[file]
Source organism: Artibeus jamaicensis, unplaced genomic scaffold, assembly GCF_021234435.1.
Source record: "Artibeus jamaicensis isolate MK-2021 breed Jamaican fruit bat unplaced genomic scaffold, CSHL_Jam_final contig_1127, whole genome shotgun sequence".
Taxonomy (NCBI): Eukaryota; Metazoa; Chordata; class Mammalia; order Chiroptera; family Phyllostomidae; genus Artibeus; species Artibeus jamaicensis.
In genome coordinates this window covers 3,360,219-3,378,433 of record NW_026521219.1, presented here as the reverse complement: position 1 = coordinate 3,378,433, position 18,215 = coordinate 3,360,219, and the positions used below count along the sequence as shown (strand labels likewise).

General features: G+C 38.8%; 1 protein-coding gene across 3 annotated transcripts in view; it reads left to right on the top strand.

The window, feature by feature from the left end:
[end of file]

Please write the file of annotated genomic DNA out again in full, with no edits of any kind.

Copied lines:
Source organism: Artibeus jamaicensis, unplaced genomic scaffold, assembly GCF_021234435.1.
Source record: "Artibeus jamaicensis isolate MK-2021 breed Jamaican fruit bat unplaced genomic scaffold, CSHL_Jam_final contig_1127, whole genome shotgun sequence".
Taxonomy (NCBI): Eukaryota; Metazoa; Chordata; class Mammalia; order Chiroptera; family Phyllostomidae; genus Artibeus; species Artibeus jamaicensis.
In genome coordinates this window covers 3,360,219-3,378,433 of record NW_026521219.1, presented here as the reverse complement: position 1 = coordinate 3,378,433, position 18,215 = coordinate 3,360,219, and the positions used below count along the sequence as shown (strand labels likewise).

General features: G+C 38.8%; 1 protein-coding gene across 3 annotated transcripts in view; it reads left to right on the top strand.

The window, feature by feature from the left end: